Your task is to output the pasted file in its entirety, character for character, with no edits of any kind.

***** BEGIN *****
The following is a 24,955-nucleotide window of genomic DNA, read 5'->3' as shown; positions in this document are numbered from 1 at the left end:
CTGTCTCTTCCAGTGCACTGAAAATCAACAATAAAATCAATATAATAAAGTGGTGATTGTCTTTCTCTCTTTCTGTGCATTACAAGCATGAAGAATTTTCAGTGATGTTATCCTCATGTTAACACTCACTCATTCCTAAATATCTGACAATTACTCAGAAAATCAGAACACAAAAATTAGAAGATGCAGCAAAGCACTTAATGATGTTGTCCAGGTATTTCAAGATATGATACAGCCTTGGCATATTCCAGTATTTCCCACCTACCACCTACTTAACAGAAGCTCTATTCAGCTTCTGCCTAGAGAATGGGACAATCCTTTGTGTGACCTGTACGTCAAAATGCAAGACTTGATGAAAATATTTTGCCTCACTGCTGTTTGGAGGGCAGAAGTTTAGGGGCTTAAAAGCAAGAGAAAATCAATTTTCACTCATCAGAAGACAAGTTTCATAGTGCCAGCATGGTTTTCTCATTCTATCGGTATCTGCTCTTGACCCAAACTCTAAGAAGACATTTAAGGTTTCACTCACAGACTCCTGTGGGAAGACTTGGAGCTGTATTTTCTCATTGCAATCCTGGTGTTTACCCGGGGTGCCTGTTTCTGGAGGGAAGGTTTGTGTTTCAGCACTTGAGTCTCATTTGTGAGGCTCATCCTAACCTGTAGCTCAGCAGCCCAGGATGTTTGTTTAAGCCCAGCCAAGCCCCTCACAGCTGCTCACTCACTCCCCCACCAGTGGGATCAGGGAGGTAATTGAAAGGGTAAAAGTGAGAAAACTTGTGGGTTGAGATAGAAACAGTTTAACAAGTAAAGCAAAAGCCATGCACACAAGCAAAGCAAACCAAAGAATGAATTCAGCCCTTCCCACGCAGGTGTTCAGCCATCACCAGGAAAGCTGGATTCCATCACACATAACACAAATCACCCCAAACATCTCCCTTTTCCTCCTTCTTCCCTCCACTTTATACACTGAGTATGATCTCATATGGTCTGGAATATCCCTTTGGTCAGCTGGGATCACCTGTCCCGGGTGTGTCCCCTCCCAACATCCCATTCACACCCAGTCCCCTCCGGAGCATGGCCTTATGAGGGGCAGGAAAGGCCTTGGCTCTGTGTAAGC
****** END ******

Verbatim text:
The following is a 24,955-nucleotide window of genomic DNA, read 5'->3' as shown; positions in this document are numbered from 1 at the left end:
CTGTCTCTTCCAGTGCACTGAAAATCAACAATAAAATCAATATAATAAAGTGGTGATTGTCTTTCTCTCTTTCTGTGCATTACAAGCATGAAGAATTTTCAGTGATGTTATCCTCATGTTAACACTCACTCATTCCTAAATATCTGACAATTACTCAGAAAATCAGAACACAAAAATTAGAAGATGCAGCAAAGCACTTAATGATGTTGTCCAGGTATTTCAAGATATGATACAGCCTTGGCATATTCCAGTATTTCCCACCTACCACCTACTTAACAGAAGCTCTATTCAGCTTCTGCCTAGAGAATGGGACAATCCTTTGTGTGACCTGTACGTCAAAATGCAAGACTTGATGAAAATATTTTGCCTCACTGCTGTTTGGAGGGCAGAAGTTTAGGGGCTTAAAAGCAAGAGAAAATCAATTTTCACTCATCAGAAGACAAGTTTCATAGTGCCAGCATGGTTTTCTCATTCTATCGGTATCTGCTCTTGACCCAAACTCTAAGAAGACATTTAAGGTTTCACTCACAGACTCCTGTGGGAAGACTTGGAGCTGTATTTTCTCATTGCAATCCTGGTGTTTACCCGGGGTGCCTGTTTCTGGAGGGAAGGTTTGTGTTTCAGCACTTGAGTCTCATTTGTGAGGCTCATCCTAACCTGTAGCTCAGCAGCCCAGGATGTTTGTTTAAGCCCAGCCAAGCCCCTCACAGCTGCTCACTCACTCCCCCACCAGTGGGATCAGGGAGGTAATTGAAAGGGTAAAAGTGAGAAAACTTGTGGGTTGAGATAGAAACAGTTTAACAAGTAAAGCAAAAGCCATGCACACAAGCAAAGCAAACCAAAGAATGAATTCAGCCCTTCCCACGCAGGTGTTCAGCCATCACCAGGAAAGCTGGATTCCATCACACATAACACAAATCACCCCAAACATCTCCCTTTTCCTCCTTCTTCCCTCCACTTTATACACTGAGTATGATCTCATATGGTCTGGAATATCCCTTTGGTCAGCTGGGATCACCTGTCCCGGGTGTGTCCCCTCCCAACATCCCATTCACACCCAGTCCCCTCCGGAGCATGGCCTTATGAGGGGCAGGAAAGGCCTTGGCTCTGTGTAAGC